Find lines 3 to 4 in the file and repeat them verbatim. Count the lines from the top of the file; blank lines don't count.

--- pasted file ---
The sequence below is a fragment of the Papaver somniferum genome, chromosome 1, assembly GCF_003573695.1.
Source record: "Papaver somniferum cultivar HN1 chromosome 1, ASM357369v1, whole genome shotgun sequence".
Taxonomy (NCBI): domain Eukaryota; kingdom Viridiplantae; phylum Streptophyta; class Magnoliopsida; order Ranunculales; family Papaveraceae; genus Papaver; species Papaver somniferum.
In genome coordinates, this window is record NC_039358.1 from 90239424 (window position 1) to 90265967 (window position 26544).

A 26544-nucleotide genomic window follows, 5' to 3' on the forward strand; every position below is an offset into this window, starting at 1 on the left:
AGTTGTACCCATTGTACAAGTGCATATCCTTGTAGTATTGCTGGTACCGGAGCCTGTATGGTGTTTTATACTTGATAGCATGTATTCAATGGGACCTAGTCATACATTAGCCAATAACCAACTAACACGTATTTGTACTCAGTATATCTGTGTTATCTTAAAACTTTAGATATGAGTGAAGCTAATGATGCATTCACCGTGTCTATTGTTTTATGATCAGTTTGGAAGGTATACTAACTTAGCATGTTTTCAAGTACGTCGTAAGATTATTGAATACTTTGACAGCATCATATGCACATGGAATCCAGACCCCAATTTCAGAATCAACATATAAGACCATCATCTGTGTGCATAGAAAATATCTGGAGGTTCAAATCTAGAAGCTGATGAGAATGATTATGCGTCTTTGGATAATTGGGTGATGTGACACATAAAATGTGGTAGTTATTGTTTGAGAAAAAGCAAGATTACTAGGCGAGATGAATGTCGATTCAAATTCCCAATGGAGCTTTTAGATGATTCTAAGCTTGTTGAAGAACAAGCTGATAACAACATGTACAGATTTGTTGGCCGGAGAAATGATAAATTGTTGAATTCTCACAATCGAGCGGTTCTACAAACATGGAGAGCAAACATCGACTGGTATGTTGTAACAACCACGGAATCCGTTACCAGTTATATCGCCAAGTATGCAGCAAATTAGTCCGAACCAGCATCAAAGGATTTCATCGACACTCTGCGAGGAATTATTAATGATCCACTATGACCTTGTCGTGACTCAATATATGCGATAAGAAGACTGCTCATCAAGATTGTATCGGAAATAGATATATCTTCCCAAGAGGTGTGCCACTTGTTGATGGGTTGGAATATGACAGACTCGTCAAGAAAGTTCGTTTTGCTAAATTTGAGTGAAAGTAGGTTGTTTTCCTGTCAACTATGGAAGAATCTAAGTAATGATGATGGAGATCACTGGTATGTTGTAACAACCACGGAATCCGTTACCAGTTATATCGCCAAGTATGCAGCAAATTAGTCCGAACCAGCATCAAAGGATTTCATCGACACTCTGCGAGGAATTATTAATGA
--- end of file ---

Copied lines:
Taxonomy (NCBI): domain Eukaryota; kingdom Viridiplantae; phylum Streptophyta; class Magnoliopsida; order Ranunculales; family Papaveraceae; genus Papaver; species Papaver somniferum.
In genome coordinates, this window is record NC_039358.1 from 90239424 (window position 1) to 90265967 (window position 26544).